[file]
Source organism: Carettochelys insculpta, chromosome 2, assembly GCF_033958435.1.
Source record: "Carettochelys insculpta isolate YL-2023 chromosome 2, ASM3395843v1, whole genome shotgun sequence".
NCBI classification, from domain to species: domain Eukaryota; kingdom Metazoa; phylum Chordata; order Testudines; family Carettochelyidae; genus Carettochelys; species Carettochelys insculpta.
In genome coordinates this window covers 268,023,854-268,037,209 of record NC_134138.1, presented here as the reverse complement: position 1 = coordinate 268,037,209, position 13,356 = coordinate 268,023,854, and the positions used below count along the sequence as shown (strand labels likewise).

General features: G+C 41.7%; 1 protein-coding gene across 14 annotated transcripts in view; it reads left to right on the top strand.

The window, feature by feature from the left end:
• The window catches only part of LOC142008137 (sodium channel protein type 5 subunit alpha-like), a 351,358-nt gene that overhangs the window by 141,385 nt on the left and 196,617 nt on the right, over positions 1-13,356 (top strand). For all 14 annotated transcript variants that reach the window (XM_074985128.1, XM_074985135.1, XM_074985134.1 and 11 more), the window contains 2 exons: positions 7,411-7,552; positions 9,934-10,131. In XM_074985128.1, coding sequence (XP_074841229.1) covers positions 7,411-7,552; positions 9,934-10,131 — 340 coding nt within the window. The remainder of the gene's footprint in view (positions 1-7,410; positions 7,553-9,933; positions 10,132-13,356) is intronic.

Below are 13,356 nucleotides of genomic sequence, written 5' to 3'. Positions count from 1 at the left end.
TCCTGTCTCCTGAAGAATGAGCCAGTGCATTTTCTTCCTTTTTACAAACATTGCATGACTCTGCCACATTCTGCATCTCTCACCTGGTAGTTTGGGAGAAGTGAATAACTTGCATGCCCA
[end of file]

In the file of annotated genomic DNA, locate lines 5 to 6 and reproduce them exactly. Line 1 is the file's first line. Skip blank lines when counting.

General features: G+C 41.7%; 1 protein-coding gene across 14 annotated transcripts in view; it reads left to right on the top strand.

The window, feature by feature from the left end: